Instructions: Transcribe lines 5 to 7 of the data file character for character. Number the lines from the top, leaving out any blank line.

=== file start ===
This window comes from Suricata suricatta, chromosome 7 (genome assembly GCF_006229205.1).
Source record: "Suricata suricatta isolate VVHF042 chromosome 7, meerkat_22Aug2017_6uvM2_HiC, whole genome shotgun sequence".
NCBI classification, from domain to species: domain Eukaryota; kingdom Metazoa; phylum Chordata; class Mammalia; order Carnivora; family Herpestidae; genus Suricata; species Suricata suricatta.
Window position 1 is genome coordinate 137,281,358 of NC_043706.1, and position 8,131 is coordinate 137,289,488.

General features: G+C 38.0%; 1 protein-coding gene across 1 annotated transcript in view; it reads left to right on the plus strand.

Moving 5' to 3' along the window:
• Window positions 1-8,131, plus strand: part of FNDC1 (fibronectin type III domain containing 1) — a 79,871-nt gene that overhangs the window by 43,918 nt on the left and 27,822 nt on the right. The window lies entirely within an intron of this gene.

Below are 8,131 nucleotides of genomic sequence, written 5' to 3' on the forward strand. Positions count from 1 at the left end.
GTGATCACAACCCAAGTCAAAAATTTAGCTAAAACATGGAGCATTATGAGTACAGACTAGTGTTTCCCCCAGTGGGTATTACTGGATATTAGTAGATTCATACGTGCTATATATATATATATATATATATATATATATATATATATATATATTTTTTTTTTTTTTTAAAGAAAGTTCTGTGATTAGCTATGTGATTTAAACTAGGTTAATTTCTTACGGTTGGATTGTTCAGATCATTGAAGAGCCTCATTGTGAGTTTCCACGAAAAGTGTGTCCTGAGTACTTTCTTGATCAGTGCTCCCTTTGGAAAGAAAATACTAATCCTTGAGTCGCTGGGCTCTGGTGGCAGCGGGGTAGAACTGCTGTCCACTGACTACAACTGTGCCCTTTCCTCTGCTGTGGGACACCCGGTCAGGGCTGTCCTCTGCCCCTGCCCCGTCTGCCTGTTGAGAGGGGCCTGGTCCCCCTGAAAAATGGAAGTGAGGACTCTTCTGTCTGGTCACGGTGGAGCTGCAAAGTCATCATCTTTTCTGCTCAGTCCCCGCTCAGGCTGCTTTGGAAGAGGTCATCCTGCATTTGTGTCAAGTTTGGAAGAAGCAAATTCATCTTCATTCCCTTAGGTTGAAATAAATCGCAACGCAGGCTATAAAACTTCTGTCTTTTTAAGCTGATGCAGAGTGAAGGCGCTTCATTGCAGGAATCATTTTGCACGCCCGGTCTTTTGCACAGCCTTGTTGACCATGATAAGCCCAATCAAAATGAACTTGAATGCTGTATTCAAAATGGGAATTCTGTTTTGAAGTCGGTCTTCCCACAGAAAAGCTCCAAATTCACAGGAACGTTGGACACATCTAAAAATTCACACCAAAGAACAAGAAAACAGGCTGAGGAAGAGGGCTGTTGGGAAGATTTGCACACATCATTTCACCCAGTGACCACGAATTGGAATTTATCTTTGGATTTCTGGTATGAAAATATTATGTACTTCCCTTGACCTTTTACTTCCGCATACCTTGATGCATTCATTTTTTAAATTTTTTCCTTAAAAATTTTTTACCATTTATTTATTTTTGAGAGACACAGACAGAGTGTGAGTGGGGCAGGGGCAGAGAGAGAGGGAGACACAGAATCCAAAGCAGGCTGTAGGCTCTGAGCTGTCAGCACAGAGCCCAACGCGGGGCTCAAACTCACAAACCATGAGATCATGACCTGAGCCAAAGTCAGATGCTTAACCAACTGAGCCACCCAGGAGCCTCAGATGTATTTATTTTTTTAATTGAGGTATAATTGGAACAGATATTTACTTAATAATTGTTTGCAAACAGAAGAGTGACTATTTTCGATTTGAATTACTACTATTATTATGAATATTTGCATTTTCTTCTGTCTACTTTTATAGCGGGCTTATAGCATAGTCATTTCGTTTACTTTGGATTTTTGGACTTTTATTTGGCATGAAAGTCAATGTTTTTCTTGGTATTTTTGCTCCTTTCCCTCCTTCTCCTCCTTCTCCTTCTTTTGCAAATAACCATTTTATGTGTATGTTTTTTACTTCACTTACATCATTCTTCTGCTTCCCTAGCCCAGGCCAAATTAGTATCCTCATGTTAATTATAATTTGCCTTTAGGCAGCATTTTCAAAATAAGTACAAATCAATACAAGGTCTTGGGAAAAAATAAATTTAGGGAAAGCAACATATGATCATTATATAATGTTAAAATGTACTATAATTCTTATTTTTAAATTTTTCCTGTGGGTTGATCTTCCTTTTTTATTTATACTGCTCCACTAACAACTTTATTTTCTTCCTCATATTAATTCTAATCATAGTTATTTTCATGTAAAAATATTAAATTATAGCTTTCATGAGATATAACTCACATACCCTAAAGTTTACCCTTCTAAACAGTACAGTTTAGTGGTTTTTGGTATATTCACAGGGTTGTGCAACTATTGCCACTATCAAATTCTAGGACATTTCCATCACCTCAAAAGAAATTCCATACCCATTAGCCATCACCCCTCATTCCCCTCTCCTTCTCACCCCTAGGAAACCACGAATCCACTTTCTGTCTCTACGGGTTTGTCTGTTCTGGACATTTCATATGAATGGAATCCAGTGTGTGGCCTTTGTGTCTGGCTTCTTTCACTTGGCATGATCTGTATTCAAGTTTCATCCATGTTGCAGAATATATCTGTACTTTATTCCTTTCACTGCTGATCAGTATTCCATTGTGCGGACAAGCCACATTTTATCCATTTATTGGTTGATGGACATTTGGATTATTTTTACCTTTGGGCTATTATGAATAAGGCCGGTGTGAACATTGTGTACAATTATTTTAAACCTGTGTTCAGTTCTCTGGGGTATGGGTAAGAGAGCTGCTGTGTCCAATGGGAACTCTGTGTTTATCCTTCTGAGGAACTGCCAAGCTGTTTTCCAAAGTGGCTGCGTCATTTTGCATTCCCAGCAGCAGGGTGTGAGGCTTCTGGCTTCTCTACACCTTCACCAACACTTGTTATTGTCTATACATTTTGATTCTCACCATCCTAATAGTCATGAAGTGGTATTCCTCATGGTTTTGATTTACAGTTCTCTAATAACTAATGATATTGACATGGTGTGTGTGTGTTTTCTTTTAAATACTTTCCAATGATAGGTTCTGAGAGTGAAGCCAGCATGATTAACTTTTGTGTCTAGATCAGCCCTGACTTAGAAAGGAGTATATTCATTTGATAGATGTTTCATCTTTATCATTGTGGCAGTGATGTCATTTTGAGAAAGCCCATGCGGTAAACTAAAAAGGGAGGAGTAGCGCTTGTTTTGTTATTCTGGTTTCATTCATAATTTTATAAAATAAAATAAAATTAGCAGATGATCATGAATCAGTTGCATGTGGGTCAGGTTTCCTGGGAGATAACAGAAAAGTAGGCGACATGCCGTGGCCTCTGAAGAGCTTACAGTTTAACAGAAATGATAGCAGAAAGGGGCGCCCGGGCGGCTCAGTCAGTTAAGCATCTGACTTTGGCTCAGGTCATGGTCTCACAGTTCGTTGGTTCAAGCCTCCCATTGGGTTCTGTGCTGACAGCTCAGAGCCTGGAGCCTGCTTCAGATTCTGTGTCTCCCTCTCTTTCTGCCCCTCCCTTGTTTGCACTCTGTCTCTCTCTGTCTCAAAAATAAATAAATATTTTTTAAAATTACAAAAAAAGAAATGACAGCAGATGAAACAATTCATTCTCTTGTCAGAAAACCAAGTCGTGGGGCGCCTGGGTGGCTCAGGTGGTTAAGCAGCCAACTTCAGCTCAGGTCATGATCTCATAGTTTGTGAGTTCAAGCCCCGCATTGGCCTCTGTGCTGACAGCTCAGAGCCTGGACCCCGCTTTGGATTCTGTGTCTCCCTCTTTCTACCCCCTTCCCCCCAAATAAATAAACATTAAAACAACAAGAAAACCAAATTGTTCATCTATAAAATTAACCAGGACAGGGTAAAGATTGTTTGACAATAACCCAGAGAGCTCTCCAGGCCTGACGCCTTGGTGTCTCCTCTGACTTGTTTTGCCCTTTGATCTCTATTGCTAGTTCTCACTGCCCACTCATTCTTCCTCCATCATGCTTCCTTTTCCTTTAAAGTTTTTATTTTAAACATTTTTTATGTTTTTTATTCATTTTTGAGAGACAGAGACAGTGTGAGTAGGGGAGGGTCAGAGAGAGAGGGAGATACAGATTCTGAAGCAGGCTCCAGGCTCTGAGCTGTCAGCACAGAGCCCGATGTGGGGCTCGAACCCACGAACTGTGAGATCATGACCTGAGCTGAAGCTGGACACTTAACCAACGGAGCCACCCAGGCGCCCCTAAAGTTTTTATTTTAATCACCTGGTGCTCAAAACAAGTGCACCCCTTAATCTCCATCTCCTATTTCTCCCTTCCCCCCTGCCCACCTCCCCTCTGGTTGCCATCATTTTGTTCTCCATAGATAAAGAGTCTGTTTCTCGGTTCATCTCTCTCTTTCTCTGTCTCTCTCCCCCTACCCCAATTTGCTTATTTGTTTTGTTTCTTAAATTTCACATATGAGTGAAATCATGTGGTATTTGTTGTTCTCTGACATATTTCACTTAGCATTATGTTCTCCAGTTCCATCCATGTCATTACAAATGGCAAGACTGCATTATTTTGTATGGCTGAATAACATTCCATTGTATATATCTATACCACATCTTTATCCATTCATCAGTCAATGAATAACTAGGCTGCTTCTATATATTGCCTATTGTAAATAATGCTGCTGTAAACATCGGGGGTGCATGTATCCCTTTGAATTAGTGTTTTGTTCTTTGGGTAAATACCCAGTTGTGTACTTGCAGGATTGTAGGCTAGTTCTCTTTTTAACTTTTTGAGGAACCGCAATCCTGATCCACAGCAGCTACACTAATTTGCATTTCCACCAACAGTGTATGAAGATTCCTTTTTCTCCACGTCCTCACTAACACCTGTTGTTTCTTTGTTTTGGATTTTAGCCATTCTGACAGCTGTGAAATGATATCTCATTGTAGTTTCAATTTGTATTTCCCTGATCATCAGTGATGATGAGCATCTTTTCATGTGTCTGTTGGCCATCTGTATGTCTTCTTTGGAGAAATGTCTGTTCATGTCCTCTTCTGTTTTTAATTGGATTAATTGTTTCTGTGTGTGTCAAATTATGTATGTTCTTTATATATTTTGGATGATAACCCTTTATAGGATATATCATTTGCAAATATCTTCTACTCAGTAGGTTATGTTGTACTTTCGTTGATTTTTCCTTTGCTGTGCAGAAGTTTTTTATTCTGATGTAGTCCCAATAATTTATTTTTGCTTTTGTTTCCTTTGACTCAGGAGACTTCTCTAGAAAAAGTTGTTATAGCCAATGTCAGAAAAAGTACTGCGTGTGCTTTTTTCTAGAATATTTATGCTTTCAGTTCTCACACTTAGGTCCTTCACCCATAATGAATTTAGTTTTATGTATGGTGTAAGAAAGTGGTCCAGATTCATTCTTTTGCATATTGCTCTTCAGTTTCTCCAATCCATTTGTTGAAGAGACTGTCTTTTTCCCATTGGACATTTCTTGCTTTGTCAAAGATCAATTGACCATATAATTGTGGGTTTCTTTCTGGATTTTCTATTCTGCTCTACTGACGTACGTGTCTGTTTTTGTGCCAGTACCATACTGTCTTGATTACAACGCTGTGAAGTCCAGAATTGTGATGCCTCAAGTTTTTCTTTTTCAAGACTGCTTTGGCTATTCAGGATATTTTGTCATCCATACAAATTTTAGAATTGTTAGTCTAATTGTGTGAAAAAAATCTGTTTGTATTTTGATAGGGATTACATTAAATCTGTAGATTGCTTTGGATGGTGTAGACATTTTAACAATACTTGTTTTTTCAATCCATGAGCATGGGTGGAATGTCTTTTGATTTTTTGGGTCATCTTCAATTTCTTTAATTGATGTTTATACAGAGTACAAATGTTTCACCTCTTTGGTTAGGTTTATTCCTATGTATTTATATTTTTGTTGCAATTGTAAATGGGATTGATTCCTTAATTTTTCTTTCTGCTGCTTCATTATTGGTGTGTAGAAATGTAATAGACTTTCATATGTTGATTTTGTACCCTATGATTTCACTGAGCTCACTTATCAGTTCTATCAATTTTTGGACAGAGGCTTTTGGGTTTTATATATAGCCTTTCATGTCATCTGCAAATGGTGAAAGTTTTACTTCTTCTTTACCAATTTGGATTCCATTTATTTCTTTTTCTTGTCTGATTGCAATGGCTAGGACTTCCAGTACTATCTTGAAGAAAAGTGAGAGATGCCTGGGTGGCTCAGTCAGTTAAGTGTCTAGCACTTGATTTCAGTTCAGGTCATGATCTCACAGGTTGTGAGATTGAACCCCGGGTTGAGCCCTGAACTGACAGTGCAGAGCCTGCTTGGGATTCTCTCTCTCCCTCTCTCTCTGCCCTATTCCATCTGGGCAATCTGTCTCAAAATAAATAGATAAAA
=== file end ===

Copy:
General features: G+C 38.0%; 1 protein-coding gene across 1 annotated transcript in view; it reads left to right on the plus strand.

Moving 5' to 3' along the window:
• Window positions 1-8,131, plus strand: part of FNDC1 (fibronectin type III domain containing 1) — a 79,871-nt gene that overhangs the window by 43,918 nt on the left and 27,822 nt on the right. The window lies entirely within an intron of this gene.